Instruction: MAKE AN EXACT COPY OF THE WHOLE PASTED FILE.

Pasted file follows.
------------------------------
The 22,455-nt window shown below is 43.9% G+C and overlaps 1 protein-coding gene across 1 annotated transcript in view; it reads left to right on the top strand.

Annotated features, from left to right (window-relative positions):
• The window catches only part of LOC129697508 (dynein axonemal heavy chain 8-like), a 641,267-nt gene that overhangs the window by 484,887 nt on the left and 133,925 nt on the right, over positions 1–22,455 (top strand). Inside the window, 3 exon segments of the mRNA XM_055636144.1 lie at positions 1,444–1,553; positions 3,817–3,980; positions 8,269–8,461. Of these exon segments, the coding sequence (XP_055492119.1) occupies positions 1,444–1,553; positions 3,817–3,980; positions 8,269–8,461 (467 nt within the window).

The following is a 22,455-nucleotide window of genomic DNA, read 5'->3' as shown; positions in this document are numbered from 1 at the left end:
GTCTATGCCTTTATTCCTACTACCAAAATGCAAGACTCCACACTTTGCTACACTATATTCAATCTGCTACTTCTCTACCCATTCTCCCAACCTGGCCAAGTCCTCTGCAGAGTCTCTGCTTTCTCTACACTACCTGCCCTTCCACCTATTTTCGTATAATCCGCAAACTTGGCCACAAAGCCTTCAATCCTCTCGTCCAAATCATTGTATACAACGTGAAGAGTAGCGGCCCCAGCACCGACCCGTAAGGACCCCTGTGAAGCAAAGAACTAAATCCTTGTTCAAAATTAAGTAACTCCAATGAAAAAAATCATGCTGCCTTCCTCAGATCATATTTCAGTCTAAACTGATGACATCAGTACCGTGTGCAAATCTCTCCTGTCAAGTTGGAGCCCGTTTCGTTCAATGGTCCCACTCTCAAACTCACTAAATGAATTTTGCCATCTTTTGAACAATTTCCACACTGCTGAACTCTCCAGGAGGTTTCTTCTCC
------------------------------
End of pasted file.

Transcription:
The 22,455-nt window shown below is 43.9% G+C and overlaps 1 protein-coding gene across 1 annotated transcript in view; it reads left to right on the top strand.

Annotated features, from left to right (window-relative positions):
• The window catches only part of LOC129697508 (dynein axonemal heavy chain 8-like), a 641,267-nt gene that overhangs the window by 484,887 nt on the left and 133,925 nt on the right, over positions 1–22,455 (top strand). Inside the window, 3 exon segments of the mRNA XM_055636144.1 lie at positions 1,444–1,553; positions 3,817–3,980; positions 8,269–8,461. Of these exon segments, the coding sequence (XP_055492119.1) occupies positions 1,444–1,553; positions 3,817–3,980; positions 8,269–8,461 (467 nt within the window).

The following is a 22,455-nucleotide window of genomic DNA, read 5'->3' as shown; positions in this document are numbered from 1 at the left end:
GTCTATGCCTTTATTCCTACTACCAAAATGCAAGACTCCACACTTTGCTACACTATATTCAATCTGCTACTTCTCTACCCATTCTCCCAACCTGGCCAAGTCCTCTGCAGAGTCTCTGCTTTCTCTACACTACCTGCCCTTCCACCTATTTTCGTATAATCCGCAAACTTGGCCACAAAGCCTTCAATCCTCTCGTCCAAATCATTGTATACAACGTGAAGAGTAGCGGCCCCAGCACCGACCCGTAAGGACCCCTGTGAAGCAAAGAACTAAATCCTTGTTCAAAATTAAGTAACTCCAATGAAAAAAATCATGCTGCCTTCCTCAGATCATATTTCAGTCTAAACTGATGACATCAGTACCGTGTGCAAATCTCTCCTGTCAAGTTGGAGCCCGTTTCGTTCAATGGTCCCACTCTCAAACTCACTAAATGAATTTTGCCATCTTTTGAACAATTTCCACACTGCTGAACTCTCCAGGAGGTTTCTTCTCC